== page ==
In order to ascend another rung on the development ladder, all three Baltic countries are engaged in higher education reform. Latvia has the furthest to go.
25 articles tagged with latvia were found.
On February 18, Latvia held a referendum on amendments to the Constitution (Satversme) that would make Russian a second official language. Discussions about this referendum have been very emotional. The sensitivity of the question resulted in the second-highest turnout of voters (71.12% ) for a referendum, just slightly lower than in the 2003 referendum on joining the European Union (71.49%). The proposal was rejected, so Russian did not become the second official language of Latvia and therefore an EU language.
Andres Kasekamp, A History of the Baltic States, London , Palgrave Macmillan 2010, xi + 251 pages, Andrejs Plakans, A Concise History of the Baltic States, Cambridge, Cambridge University Press 2011, xvi
+ 474 pages
When the shops in the center of Riga emptied out in the wake of the economic crisis, the artists were given free reign over the spaces – the result was an art festival.
When the preliminary electoral results came in the evening of 17 September, two things were rather clear. First, the Harmony Centre (Saskaņas centrs, SC) seems to be the winner of the extraordinary parliamentary elections in Latvia. Second, the so-called oligarch parties have suffered a humiliating defeat.
Populist temptation has always haunted Latvia. Not less now, when voters are struggling to recover from Europe´s deepest GDP-fall. “People want change”, says professor Runcis who fears that Zatlers can not deliver that, and so distrust of politicians might grow. The political scientist is worried about the ex-presidents lack of competence in the economic field, and he is critical of Zatler´s political ambitions.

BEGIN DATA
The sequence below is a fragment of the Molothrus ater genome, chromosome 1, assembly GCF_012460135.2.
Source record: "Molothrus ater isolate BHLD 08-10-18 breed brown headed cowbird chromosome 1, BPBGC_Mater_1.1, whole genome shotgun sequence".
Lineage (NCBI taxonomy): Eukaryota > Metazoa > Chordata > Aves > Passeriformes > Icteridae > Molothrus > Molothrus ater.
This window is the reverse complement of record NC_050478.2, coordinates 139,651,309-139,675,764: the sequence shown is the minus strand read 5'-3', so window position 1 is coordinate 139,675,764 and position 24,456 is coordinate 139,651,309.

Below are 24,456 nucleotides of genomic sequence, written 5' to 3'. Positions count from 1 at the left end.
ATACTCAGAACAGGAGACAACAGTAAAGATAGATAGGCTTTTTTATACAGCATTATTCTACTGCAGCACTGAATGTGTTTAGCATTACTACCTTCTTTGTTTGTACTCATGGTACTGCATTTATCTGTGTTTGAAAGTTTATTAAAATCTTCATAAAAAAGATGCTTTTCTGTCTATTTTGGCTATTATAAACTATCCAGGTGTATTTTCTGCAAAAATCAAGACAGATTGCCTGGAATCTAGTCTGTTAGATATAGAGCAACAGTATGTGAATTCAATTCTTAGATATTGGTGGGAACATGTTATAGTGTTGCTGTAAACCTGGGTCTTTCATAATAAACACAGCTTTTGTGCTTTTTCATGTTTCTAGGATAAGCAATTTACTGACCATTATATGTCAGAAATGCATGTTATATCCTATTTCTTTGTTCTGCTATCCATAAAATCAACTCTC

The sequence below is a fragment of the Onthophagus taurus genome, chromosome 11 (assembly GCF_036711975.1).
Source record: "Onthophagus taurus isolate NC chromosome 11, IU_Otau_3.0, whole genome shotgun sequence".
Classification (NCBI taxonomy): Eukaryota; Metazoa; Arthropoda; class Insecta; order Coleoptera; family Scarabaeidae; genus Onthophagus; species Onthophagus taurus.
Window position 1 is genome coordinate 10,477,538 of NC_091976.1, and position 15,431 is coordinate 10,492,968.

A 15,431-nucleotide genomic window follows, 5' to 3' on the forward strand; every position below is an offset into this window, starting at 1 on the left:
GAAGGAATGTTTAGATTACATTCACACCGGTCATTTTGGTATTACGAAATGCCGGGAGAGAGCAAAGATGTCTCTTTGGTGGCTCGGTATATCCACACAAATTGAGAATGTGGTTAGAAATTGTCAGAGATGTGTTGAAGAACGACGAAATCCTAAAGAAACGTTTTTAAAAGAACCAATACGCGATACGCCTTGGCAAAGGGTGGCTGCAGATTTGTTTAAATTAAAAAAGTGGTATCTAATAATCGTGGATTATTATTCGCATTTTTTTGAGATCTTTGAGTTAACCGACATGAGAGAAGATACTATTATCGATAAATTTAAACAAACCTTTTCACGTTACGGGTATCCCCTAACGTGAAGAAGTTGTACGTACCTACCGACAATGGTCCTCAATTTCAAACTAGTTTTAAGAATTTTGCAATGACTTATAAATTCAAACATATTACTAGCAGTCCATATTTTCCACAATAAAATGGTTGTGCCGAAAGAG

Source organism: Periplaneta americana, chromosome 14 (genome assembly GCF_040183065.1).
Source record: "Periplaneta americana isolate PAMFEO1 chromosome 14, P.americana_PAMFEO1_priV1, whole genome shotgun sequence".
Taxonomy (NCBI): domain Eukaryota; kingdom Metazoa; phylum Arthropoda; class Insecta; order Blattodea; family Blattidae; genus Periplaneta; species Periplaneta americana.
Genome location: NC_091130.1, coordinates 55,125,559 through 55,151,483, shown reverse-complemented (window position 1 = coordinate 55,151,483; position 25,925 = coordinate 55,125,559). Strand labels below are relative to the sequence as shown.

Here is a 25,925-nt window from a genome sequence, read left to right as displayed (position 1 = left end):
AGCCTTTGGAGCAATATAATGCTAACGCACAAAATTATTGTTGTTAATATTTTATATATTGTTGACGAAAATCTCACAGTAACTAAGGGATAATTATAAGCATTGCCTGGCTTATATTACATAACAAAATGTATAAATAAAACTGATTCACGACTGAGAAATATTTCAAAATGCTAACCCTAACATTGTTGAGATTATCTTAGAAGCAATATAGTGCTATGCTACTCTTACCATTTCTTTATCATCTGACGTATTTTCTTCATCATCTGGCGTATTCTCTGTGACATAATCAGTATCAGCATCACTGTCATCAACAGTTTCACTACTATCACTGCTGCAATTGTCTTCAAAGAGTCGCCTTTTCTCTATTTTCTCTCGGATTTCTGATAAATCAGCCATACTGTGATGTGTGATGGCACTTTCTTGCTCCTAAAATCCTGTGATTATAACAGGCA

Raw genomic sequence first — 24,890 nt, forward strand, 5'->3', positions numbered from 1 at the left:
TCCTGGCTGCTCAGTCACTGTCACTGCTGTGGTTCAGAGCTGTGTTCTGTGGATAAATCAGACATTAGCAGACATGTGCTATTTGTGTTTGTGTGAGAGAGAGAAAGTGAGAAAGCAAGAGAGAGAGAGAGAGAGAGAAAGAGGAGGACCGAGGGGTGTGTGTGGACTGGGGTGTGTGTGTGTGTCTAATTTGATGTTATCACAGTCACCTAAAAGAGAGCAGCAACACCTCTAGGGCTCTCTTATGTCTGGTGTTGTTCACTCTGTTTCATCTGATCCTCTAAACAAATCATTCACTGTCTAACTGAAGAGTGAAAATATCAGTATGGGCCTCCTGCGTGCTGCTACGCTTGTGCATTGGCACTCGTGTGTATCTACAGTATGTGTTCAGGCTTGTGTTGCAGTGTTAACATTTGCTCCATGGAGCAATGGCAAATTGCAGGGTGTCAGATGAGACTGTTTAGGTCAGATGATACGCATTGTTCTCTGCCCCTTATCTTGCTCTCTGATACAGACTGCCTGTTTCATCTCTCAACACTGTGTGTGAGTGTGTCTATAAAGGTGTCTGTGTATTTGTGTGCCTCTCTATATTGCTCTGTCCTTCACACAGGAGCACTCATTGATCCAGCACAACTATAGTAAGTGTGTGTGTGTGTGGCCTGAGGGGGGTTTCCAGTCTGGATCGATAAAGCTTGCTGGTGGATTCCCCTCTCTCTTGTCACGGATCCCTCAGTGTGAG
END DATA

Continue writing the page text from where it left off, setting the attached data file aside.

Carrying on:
After a fall in GDP of 25 percent and two and a half years of hard budget slashing, Latvia’s economy is growing again. In this moment of hope, the country is suddenly thrown into political turmoil. Corruption has grown out of hand, and the Latvian president has decided that enough is enough.
The referendum on dissolution of Saeima will be held on 23 July and it seems that the voters might support Zatlers’ motion to dissolve Saeima. According to the internet poll by TNS Latvia, 84 % of the respondents replied that they would vote for dissolution, while only 4 % would vote against. If Saeima is dissolved, the parliamentary elections will be held no later than 23 September 2011.
A specter is haunting the Baltic States. It appears in different forms and with different names: Air Baltic, Mažeikių Nafta, Lattelecom, Ventspils Nafta, Latvenergo, Estonian Air. With their independence in 1991, the Baltic nations inherited enormous state enterprises, built to serve large parts of the Soviet Union, and thus too big for small republics like Lithuania, Latvia, and Estonia.
With several old parties joined in new constellations, the Latvian party landscape may have turned its back on party fragmentation. The Latvian autumn sky is however clouded by low turnout, the lingering issue of corruption, and, in the shadow of the economic crisis, reports about possible vote-buying.